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to it as to a shrine; and when it shall fall, if fall it must, the memory and the name of Washington shall shed an eternal glory on the spot.
Oration on the Character of Washington.
WILLIAM CULLEN BRYANT. 1794–1878.
The Ages. xxxiii.
Thanatopsis. Go forth under the open sky, and list To Nature's teachings.
Ibid. The hills, Rock-ribbed, and ancient as the sun.
Ibid. Old ocean's gray and melancholy waste.
Ibid. All that tread The globe are but a handful to the tribes That slumber in its bosom.
Ibid. So live, that when thy summons comes to join The innumerable caravan which moves 1 To that mysterious realm where each shall take His chamber in the silent halls of death, Thou go not, like the quarry-slave at night, Scourged to his dungeon, but sustained and soothed By an unfaltering trust, approach thy grave Like one that wraps the drapery of his couch About him, and lies down to pleasant dreams.
1 The edition of 1821 read,
The innumerable caravan that moves
The groves were God's first temples. A Forest Hymn.
The stormy March has come at last,
With winds and clouds and changing skies;
That through the snowy valley flies. March.
But ’neath yon crimson tree
Autumn Woods. The melancholy days are come, the saddest of the year, Of wailing winds and naked woods and meadows brown and sear.
The Death of the Flowers. And sighs to find them in the wood and by the stream no more.
A Scene on the banks of the Hudson.
The eternal years of God are hers;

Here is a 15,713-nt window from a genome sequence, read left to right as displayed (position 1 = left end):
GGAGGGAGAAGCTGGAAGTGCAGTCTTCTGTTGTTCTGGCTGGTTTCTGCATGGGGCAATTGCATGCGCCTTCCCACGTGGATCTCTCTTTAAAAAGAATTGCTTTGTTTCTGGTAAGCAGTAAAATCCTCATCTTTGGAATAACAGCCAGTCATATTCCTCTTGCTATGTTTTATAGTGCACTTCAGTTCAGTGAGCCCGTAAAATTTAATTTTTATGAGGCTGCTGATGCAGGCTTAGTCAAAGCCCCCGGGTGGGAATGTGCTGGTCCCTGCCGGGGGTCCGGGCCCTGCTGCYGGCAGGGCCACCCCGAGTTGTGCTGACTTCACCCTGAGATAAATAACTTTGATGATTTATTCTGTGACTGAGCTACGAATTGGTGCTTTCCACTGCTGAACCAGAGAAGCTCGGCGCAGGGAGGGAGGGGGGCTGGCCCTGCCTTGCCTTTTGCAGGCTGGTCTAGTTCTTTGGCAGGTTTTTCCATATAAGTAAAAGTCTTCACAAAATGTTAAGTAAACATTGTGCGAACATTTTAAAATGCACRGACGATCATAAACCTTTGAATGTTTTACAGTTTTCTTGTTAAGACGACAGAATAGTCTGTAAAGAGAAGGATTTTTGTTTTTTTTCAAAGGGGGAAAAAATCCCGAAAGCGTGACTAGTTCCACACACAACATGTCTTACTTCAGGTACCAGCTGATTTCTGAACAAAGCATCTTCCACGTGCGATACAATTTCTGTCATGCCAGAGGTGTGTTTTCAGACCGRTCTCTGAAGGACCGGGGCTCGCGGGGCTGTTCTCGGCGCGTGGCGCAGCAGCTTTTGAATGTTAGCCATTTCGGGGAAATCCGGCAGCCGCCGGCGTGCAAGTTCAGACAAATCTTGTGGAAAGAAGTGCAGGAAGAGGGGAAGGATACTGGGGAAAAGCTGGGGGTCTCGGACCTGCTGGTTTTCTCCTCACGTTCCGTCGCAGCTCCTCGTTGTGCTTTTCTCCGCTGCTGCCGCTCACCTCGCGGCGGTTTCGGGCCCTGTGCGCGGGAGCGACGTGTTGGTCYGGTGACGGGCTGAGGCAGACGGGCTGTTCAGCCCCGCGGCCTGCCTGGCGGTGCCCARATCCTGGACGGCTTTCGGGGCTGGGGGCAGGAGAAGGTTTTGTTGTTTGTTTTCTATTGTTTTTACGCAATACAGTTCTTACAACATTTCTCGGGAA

And dies among his worshippers.
JOSEPH RODMAN DRAKE. 1795–1820.
When Freedom from her mountain-height
Unfurled her standard to the air,
And set the stars of glory there.
And striped its pure, celestial white
By angel hånds to valour given !
And all thy hues were born in heaven.
Where breathes the foc but falls before us,
The American Flag.
JOHN KEATS. 1795-1821.
A thing of beauty is a joy forever;
Endymion. Book 1.
I bade good-morrow,
But cheerly, cheerly,
She loves me dearly;
Book iv. So many, and so many, and such glee.
Ibid. Love in a hut, with water and a crust, Is — Love, forgive us ! - cinders, ashes, dust.
Lamia. Part in
There was an awful rainbow once in heaven:
Music's golden tongue Flatter'd to tears this aged man and poor.
The Eve of St. Agnes The silver snarling trumpets 'gan to chide.
Asleep in lap of legends old.
Sudden a thought came like a full-blown rose,
A poor, weak, palsy-stricken, churchyard thing.
Stanza 18. As though a rose should shut and be a bud again.
Stanza 27. And lucent syrops, tinct with cinnamon. Stanza 30.
He play'd an ancient ditty long since mute,
That large utterance of the early gods!
Hyperion. Book i.
Those green-robed senators of mighty woods,
The days of peace and slumberous calm are fled.
Dance and Provençal song and suburnt inirth!
Ode to a Nightingaie
Through the sad heart of Ruth, when sick for home
The same that ofttiines hath
Thou foster-child of Silence and slow Time.
Ode un a Grecian Urn. Heard melodies are sweet, but those unheard
Are sweeter; therefore, ye soft pipes, play on, -
Pipe to the spirit ditties of no tone.
In a drear-nighted December,
Too happy, happy tree,
Addressed to Haydon. Sonnetic Much have I travell’d in the realms of gold,
And many goodly states and kingdoms seen;
Round many western islands have I been
That deep-brow'd Homer ruled as his demesne,
Yet did I never breathe its pure serene
When a new planet swims into his ken ;
He stared at the Pacific, and all his men Look'd at each other with a wild surinise, Silent, upon a peak in Darien.
On first looking into Chapman's Homer
E’en like the passage of an angel's tear
To One who has been long in City pent.